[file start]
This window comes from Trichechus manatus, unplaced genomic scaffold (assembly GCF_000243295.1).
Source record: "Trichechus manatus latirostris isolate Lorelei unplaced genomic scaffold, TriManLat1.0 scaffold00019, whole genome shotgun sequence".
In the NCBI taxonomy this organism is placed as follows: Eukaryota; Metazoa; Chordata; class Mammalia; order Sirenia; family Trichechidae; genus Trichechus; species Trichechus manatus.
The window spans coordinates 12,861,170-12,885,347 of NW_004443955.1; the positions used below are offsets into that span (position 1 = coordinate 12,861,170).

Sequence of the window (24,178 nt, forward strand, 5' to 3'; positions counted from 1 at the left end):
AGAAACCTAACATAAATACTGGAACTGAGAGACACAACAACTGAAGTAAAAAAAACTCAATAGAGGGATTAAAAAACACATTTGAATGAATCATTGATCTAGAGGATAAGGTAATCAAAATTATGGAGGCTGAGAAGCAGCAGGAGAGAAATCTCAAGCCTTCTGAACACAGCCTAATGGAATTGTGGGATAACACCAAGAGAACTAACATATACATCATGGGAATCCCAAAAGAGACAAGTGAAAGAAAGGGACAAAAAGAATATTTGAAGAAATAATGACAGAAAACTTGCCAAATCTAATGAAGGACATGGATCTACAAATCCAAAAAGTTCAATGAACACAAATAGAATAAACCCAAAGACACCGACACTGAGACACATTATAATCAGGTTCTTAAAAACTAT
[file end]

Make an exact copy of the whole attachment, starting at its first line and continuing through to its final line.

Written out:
This window comes from Trichechus manatus, unplaced genomic scaffold (assembly GCF_000243295.1).
Source record: "Trichechus manatus latirostris isolate Lorelei unplaced genomic scaffold, TriManLat1.0 scaffold00019, whole genome shotgun sequence".
In the NCBI taxonomy this organism is placed as follows: Eukaryota; Metazoa; Chordata; class Mammalia; order Sirenia; family Trichechidae; genus Trichechus; species Trichechus manatus.
The window spans coordinates 12,861,170-12,885,347 of NW_004443955.1; the positions used below are offsets into that span (position 1 = coordinate 12,861,170).

Sequence of the window (24,178 nt, forward strand, 5' to 3'; positions counted from 1 at the left end):
AGAAACCTAACATAAATACTGGAACTGAGAGACACAACAACTGAAGTAAAAAAAACTCAATAGAGGGATTAAAAAACACATTTGAATGAATCATTGATCTAGAGGATAAGGTAATCAAAATTATGGAGGCTGAGAAGCAGCAGGAGAGAAATCTCAAGCCTTCTGAACACAGCCTAATGGAATTGTGGGATAACACCAAGAGAACTAACATATACATCATGGGAATCCCAAAAGAGACAAGTGAAAGAAAGGGACAAAAAGAATATTTGAAGAAATAATGACAGAAAACTTGCCAAATCTAATGAAGGACATGGATCTACAAATCCAAAAAGTTCAATGAACACAAATAGAATAAACCCAAAGACACCGACACTGAGACACATTATAATCAGGTTCTTAAAAACTAT